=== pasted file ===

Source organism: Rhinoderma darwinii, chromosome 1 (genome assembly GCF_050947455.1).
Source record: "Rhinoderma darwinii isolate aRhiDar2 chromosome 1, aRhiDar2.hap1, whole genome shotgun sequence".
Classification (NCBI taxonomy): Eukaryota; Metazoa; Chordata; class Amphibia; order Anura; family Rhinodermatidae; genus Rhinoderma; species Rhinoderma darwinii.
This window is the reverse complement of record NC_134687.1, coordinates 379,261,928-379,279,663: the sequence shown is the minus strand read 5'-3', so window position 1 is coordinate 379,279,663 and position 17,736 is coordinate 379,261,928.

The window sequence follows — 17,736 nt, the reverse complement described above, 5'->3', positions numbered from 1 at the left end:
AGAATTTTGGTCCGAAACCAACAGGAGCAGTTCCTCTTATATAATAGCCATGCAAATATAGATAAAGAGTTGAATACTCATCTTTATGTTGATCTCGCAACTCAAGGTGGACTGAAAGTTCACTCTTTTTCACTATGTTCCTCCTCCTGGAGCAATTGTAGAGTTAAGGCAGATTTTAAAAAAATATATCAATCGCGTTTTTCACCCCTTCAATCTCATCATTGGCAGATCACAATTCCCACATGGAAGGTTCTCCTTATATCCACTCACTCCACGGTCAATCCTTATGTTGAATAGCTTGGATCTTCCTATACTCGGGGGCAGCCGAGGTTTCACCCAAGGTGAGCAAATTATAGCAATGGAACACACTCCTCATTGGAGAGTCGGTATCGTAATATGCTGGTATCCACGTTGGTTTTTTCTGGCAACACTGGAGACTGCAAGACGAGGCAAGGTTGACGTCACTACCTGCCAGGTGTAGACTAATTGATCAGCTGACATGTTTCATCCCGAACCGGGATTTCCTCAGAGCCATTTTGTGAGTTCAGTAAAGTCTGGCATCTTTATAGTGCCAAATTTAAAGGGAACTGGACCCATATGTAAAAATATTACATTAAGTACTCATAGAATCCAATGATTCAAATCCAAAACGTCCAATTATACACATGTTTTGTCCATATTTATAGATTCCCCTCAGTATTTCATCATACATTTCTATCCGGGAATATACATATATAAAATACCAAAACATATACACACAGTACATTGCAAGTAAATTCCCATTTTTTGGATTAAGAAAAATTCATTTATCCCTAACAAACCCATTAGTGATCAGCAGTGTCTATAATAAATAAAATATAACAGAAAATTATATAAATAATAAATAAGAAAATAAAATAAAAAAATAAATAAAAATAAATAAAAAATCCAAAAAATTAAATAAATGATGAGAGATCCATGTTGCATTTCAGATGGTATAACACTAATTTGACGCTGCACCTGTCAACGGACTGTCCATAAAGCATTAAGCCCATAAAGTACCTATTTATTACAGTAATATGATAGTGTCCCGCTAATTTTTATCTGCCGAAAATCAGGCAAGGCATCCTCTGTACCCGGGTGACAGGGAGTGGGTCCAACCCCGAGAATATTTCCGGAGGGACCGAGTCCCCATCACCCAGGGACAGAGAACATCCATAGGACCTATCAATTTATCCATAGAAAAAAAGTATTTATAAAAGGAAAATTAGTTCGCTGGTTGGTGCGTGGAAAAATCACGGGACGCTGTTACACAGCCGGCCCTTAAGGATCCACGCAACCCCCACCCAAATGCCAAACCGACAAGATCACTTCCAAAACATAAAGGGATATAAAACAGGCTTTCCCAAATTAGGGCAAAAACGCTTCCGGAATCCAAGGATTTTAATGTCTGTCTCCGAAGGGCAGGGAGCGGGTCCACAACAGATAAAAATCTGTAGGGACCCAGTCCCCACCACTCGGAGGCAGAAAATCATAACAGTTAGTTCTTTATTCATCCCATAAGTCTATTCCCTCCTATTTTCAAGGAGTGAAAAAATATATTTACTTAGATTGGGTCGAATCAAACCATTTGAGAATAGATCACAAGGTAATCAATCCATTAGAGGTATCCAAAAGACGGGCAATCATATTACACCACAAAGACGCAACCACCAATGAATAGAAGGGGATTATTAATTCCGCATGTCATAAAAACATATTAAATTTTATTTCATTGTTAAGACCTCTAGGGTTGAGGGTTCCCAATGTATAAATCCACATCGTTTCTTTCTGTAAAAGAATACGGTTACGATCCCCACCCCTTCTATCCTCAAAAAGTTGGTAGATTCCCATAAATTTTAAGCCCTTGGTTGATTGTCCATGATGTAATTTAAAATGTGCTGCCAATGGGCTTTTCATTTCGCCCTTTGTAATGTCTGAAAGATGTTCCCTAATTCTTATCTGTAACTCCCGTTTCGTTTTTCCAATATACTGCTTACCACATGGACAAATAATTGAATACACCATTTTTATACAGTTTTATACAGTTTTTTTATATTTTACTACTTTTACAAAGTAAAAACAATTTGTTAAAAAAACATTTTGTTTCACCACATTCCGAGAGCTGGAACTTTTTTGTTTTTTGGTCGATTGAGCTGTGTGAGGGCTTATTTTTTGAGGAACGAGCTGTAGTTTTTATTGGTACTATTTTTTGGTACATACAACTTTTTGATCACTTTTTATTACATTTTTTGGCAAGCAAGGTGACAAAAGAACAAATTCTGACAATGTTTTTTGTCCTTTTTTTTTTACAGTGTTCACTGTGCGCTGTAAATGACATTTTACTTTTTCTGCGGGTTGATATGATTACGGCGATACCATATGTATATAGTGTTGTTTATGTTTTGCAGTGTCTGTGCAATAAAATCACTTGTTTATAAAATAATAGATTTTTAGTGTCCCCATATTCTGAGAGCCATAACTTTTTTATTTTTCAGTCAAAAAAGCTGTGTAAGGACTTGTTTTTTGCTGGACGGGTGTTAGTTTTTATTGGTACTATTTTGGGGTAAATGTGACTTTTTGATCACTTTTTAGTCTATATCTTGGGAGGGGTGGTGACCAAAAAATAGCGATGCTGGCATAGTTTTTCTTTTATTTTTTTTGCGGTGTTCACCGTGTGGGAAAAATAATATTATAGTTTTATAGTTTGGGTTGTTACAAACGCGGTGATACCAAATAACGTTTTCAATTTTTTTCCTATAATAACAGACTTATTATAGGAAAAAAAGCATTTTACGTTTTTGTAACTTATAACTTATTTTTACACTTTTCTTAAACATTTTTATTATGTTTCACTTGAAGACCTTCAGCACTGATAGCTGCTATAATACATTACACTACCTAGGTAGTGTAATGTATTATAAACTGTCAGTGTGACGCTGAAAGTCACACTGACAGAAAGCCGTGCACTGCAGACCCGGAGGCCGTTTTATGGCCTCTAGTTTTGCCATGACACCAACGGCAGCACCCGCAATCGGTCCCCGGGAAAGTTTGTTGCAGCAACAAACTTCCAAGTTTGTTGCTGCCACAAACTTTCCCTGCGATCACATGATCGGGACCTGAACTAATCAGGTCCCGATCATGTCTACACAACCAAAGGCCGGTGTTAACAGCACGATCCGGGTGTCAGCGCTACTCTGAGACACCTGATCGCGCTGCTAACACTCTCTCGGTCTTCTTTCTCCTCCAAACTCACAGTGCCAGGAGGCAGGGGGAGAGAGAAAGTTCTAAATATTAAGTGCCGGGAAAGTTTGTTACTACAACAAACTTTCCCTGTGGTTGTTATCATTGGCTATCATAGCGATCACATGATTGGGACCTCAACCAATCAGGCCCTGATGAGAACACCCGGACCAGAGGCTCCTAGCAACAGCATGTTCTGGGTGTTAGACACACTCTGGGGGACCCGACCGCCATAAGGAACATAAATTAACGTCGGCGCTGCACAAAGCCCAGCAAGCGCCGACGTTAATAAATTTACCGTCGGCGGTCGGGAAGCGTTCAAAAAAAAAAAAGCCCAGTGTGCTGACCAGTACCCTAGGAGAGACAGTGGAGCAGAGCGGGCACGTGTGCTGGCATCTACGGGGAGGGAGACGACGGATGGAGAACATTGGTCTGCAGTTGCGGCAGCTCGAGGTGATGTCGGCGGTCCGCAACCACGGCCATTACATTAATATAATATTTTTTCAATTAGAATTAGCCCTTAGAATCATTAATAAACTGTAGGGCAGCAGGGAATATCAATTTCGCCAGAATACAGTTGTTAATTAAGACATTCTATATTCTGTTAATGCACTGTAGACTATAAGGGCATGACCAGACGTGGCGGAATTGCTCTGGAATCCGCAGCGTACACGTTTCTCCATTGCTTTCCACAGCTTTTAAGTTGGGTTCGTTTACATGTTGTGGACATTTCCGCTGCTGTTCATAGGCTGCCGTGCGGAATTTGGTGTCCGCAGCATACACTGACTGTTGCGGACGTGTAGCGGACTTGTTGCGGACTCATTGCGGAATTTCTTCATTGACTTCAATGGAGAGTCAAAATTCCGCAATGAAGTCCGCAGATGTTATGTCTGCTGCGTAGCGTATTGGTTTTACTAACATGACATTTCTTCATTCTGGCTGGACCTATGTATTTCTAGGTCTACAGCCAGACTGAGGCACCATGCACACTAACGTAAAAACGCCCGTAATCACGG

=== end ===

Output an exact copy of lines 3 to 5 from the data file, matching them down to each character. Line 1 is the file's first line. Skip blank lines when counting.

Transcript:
Classification (NCBI taxonomy): Eukaryota; Metazoa; Chordata; class Amphibia; order Anura; family Rhinodermatidae; genus Rhinoderma; species Rhinoderma darwinii.
This window is the reverse complement of record NC_134687.1, coordinates 379,261,928-379,279,663: the sequence shown is the minus strand read 5'-3', so window position 1 is coordinate 379,279,663 and position 17,736 is coordinate 379,261,928.

The window sequence follows — 17,736 nt, the reverse complement described above, 5'->3', positions numbered from 1 at the left end: